Optimizing energy use is crucial to reducing the carbon impact of the built environment, especially when paired with renewable strategies.

Decreasing the energy required to operate a building.

Producing clean, renewable power on-site.

Buying renewable energy from the power grid.

Storing energy on-site for usage later.

Nearly half of global greenhouse gas emissions come from the building sector. Over the past two decades, the building industry has noticeably improved its impact, but the average energy efficiency of many so-called “high-performance buildings” is actually only 25 to 35% below the previous baseline. We must do better.

Designing buildings to use less energy will continue to be the smartest strategy to achieve net-zero operations. The first certified net-zero-energy (NZE) buildings — which produce enough clean energy on-site to compensate for their annual consumption — were built in the 1990s. Nearly three decades later, there are still fewer than 100 verified NZE buildings. This figure, however, is rapidly increasing.

A group of people walking outside of a building.
Delivering an all-electric building that gives the client more control over their carbon footprint.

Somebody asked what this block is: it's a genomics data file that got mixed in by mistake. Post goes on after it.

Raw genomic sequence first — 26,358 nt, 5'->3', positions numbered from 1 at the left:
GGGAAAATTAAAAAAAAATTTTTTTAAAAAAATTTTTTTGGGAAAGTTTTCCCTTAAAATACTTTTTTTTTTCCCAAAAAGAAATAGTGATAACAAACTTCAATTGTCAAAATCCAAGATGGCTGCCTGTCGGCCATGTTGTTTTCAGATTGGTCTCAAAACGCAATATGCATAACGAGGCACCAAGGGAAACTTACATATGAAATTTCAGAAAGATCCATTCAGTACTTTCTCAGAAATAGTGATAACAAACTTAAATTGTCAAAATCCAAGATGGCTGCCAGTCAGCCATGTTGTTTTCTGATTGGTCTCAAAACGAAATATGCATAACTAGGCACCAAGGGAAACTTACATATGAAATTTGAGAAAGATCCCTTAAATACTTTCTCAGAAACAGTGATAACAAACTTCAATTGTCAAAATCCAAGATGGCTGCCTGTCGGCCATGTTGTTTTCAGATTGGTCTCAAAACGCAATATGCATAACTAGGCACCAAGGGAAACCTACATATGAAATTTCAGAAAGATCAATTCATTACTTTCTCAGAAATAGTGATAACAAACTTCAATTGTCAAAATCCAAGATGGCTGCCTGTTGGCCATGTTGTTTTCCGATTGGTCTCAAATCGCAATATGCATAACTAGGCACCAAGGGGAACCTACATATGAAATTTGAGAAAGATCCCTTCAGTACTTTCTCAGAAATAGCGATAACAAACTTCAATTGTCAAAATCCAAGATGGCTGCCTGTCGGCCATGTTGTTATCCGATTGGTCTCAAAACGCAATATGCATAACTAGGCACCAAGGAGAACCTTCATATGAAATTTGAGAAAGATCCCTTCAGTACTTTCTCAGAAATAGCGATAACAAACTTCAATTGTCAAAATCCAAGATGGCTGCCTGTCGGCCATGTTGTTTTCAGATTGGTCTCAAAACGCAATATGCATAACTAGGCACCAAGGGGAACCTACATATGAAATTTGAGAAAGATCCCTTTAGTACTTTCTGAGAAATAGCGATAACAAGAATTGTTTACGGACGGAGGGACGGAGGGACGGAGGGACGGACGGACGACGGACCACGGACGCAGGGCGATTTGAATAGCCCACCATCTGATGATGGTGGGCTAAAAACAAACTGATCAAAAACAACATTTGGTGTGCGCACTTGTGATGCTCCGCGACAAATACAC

Adobe’s all-electric building enables the client to pull energy from grid at times when the mix is cleaner and ensure that battery storage or other on-site energy solutions will be easy to incorporate in the future.
Nearly half of global greenhouse gas emissions come from the building sector.

Renewable technology is becoming more affordable. Over the past decade, the costs for photovoltaics have dropped by two-thirds for both commercial and residential structures. Estimates suggest that NZE buildings have grown tenfold in the past seven years. We cannot address climate change without retooling the built environment.


In Impact by Design 2020 we introduce Strategies for Climate Resilience: a collection of six major areas that have the greatest potential for positive climate impact in the coming years.